Embarking on a global journey: a Jamboree on Tour

3 minutes
Young people and adults sit on the grass making a circle.
World Tour of the Scout Movement
If we were to choose a starting point for the World Tour of the Scout Movement, rather than using Germany, we would need to go back to the World Scout Jamboree 2019 in the United States. Five German Scouts, Sebastian, Isabelle, Lukas, Fabian and Tobias, had been involved with the German contingent several times and believed in how Jamborees could break down prejudices and promote peace. Inspired by this, they envisioned a new project that they would call the ‘World Tour of the Scout Movement’ that would bring their Jamboree experience to a broader audience by travelling and engaging with different cultures globally.
And so, the idea became a reality. Five Scouts, along with two additions (Lena and Anna-Lena), and a cultural scientist, Marion Nöldeke, formed the team behind the World Tour of the Scout Movement, which includes media experts, project managers, and travel professionals. Anna-Lena and Sebastian, together with their daughter, would be the ones travelling while everyone else in the team would provide support from home and join them at later stages. In 2020, they wrote the concept for the project and presented it for the first time to their National Scout Organization.

Mapping the journey

The ‘World Tour of the Scout Movement’ is a German Scouts initiative that will travel around the world to different Scout associations. Departing on 7 May 2024, the tour set off from Germany, charting a course through southern Europe to the Middle East. From Central Asia, the team would proceed to China and Southeast Asia, then cross to South America and drive north to Canada. Their mobile home, a refurbished Mercedes Benz 1222, will take them to more than 20 countries and engage in the broadest range of intercultural encounters possible. However, the current geopolitical situation poses a significant challenge, as finding a stable route to navigate the world safely has proven difficult.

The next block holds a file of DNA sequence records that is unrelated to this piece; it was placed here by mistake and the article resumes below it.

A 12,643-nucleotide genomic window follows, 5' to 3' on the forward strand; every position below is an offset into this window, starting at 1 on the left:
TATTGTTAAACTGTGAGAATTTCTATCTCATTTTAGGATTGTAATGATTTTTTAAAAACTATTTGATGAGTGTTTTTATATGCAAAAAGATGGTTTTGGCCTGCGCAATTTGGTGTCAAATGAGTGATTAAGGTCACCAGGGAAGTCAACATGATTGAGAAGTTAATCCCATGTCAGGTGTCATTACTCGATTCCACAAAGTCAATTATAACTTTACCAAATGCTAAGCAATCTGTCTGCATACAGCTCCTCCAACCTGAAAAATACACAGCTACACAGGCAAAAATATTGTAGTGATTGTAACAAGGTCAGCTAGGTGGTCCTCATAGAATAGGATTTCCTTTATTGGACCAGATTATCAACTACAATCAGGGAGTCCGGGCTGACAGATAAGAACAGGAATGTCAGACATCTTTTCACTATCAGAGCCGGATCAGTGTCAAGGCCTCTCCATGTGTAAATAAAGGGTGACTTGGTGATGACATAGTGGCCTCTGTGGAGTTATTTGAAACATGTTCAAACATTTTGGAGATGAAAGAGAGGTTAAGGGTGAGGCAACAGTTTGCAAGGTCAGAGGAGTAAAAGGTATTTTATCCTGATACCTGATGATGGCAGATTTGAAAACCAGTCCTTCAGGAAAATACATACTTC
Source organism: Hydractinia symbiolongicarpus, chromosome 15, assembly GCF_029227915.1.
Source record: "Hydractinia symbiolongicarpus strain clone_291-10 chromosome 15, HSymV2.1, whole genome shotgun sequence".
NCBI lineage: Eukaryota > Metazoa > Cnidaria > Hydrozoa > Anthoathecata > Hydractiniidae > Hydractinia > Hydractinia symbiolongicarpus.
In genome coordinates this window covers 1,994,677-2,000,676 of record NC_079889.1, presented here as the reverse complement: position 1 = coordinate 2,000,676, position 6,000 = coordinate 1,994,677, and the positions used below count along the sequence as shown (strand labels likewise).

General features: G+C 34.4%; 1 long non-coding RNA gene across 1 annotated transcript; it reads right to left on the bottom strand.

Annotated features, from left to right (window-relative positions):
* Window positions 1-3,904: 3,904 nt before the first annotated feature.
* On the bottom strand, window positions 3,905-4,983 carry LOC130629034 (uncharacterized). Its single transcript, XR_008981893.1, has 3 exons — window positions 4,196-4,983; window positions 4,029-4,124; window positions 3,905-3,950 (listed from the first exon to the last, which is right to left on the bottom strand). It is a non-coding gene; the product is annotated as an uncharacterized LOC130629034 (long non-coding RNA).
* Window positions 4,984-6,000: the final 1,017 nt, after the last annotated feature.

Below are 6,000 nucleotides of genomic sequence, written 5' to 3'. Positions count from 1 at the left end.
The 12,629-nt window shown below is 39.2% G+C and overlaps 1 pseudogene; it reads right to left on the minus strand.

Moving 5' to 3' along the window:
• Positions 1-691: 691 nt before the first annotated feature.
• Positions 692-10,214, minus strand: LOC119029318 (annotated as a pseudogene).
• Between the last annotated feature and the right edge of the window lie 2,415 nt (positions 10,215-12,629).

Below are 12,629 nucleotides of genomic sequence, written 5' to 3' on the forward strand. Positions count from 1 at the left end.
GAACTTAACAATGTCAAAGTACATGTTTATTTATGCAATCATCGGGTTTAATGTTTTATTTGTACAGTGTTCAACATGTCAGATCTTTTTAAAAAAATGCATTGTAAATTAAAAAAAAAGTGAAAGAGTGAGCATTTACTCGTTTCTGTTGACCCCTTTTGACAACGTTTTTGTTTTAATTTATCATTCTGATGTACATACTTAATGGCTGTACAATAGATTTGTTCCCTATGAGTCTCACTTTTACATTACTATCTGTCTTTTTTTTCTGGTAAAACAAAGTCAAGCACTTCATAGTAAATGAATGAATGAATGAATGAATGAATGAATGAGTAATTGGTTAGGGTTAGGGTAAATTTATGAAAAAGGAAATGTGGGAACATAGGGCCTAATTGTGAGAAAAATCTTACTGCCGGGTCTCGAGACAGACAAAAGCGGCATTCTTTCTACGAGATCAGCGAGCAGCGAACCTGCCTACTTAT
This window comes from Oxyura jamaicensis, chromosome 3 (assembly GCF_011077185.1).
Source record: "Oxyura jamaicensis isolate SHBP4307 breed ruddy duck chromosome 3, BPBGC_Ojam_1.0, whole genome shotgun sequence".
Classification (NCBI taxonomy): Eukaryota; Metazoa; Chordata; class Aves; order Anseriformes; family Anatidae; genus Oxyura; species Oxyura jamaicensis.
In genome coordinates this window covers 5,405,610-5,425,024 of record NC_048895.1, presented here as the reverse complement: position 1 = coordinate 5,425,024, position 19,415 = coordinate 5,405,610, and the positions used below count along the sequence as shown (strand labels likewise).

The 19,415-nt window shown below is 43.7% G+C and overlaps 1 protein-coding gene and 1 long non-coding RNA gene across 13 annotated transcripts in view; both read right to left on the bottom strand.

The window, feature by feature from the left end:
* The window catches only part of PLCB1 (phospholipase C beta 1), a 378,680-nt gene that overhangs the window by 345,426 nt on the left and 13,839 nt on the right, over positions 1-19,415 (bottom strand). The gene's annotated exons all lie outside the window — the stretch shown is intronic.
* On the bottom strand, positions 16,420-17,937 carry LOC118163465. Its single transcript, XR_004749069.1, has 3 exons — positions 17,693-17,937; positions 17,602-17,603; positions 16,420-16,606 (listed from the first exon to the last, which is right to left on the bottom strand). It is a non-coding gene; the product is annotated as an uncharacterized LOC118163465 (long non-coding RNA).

Their goal for the next year is clear, they want to promote international tolerance in all areas they travel to. While travelling to 20 different countries, they will use social media as their dissemination platform and a website where they will also share the content created throughout the journey. The materials created will be accompanied by instructions on how to use them for educational purposes.
A purple truck with a custom sticker of a globe and the words 'World Tour of the Scout Movement' parked on a field.
Another challenge is the financing of the project. While the majority is funded through private means, the team has sought support from foundations and sponsors for technology and shipping costs. Despite these efforts, additional funds are needed, especially for the second half of the tour.
Throughout the journey, we want to enable encounters between people of different cultural backgrounds. We will do this by getting to know people and individual cultural aspects in the different countries on site and sharing these encounters with others via digital media. Countries worldwide are travelled based on a set route and presented with country contributions. The resulting image of cultural diversity and cosmopolitanism should serve as a positive example to generally encourage more tolerance, international understanding and peaceful coexistence.
Sebastian Schmitt
Austria is the first stop, where the team has engaged with over 550 Rovers and Rangers at the Pentecost camp. Following this event, they will meet Scouts in Croatia and Montenegro. The anticipation is high among Scouts worldwide, who are eager to welcome the team and share in the cultural exchange.